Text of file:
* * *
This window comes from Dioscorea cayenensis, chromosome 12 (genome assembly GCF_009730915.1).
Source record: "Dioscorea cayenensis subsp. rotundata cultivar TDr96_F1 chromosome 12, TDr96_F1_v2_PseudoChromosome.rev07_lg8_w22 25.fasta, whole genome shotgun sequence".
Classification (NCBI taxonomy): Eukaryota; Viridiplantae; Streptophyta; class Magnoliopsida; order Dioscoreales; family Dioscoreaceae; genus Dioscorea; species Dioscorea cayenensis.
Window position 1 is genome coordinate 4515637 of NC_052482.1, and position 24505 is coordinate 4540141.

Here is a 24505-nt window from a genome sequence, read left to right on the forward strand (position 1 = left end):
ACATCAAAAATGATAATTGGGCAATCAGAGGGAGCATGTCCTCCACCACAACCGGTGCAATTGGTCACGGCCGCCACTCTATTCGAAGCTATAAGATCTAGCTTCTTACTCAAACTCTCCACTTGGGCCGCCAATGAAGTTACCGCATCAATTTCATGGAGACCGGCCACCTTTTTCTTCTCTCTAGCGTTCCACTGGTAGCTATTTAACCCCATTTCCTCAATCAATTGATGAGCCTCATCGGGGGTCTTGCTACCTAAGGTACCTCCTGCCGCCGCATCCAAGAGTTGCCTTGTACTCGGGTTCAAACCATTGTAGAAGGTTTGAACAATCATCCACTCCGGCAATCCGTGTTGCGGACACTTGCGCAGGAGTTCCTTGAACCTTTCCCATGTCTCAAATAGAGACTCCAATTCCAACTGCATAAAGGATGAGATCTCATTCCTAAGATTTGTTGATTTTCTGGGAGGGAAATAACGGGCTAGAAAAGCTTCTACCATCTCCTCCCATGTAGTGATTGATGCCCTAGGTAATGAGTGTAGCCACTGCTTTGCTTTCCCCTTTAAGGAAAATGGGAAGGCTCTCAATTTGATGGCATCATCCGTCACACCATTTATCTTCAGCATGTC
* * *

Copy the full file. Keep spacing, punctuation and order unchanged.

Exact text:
This window comes from Dioscorea cayenensis, chromosome 12 (genome assembly GCF_009730915.1).
Source record: "Dioscorea cayenensis subsp. rotundata cultivar TDr96_F1 chromosome 12, TDr96_F1_v2_PseudoChromosome.rev07_lg8_w22 25.fasta, whole genome shotgun sequence".
Classification (NCBI taxonomy): Eukaryota; Viridiplantae; Streptophyta; class Magnoliopsida; order Dioscoreales; family Dioscoreaceae; genus Dioscorea; species Dioscorea cayenensis.
Window position 1 is genome coordinate 4515637 of NC_052482.1, and position 24505 is coordinate 4540141.

Here is a 24505-nt window from a genome sequence, read left to right on the forward strand (position 1 = left end):
ACATCAAAAATGATAATTGGGCAATCAGAGGGAGCATGTCCTCCACCACAACCGGTGCAATTGGTCACGGCCGCCACTCTATTCGAAGCTATAAGATCTAGCTTCTTACTCAAACTCTCCACTTGGGCCGCCAATGAAGTTACCGCATCAATTTCATGGAGACCGGCCACCTTTTTCTTCTCTCTAGCGTTCCACTGGTAGCTATTTAACCCCATTTCCTCAATCAATTGATGAGCCTCATCGGGGGTCTTGCTACCTAAGGTACCTCCTGCCGCCGCATCCAAGAGTTGCCTTGTACTCGGGTTCAAACCATTGTAGAAGGTTTGAACAATCATCCACTCCGGCAATCCGTGTTGCGGACACTTGCGCAGGAGTTCCTTGAACCTTTCCCATGTCTCAAATAGAGACTCCAATTCCAACTGCATAAAGGATGAGATCTCATTCCTAAGATTTGTTGATTTTCTGGGAGGGAAATAACGGGCTAGAAAAGCTTCTACCATCTCCTCCCATGTAGTGATTGATGCCCTAGGTAATGAGTGTAGCCACTGCTTTGCTTTCCCCTTTAAGGAAAATGGGAAGGCTCTCAATTTGATGGCATCATCCGTCACACCATTTATCTTCAGCATGTC